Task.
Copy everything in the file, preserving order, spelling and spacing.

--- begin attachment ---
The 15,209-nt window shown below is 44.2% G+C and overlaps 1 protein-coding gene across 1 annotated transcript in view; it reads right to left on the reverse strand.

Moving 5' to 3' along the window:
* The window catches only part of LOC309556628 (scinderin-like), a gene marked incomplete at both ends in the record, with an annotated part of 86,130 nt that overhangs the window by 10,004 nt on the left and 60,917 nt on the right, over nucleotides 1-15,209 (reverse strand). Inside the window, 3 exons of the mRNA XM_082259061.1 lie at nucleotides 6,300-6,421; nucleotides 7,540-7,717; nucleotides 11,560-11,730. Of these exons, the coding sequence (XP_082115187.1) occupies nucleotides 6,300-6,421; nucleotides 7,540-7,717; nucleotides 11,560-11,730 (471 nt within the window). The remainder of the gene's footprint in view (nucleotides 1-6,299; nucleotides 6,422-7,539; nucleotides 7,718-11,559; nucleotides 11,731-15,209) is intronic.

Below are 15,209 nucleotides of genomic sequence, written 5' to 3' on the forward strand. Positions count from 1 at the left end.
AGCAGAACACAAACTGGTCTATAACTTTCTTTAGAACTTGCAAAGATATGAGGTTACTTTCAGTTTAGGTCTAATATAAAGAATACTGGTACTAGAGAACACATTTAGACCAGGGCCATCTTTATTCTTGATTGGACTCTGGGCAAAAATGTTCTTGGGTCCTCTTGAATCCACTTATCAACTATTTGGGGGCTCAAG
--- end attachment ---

The 15,209-nt window shown below is 44.2% G+C and overlaps 1 protein-coding gene across 1 annotated transcript in view; it reads right to left on the reverse strand.

Moving 5' to 3' along the window:
* The window catches only part of LOC309556628 (scinderin-like), a gene marked incomplete at both ends in the record, with an annotated part of 86,130 nt that overhangs the window by 10,004 nt on the left and 60,917 nt on the right, over nucleotides 1-15,209 (reverse strand). Inside the window, 3 exons of the mRNA XM_082259061.1 lie at nucleotides 6,300-6,421; nucleotides 7,540-7,717; nucleotides 11,560-11,730. Of these exons, the coding sequence (XP_082115187.1) occupies nucleotides 6,300-6,421; nucleotides 7,540-7,717; nucleotides 11,560-11,730 (471 nt within the window). The remainder of the gene's footprint in view (nucleotides 1-6,299; nucleotides 6,422-7,539; nucleotides 7,718-11,559; nucleotides 11,731-15,209) is intronic.

Below are 15,209 nucleotides of genomic sequence, written 5' to 3' on the forward strand. Positions count from 1 at the left end.
AGCAGAACACAAACTGGTCTATAACTTTCTTTAGAACTTGCAAAGATATGAGGTTACTTTCAGTTTAGGTCTAATATAAAGAATACTGGTACTAGAGAACACATTTAGACCAGGGCCATCTTTATTCTTGATTGGACTCTGGGCAAAAATGTTCTTGGGTCCTCTTGAATCCACTTATCAACTATTTGGGGGCTCAAG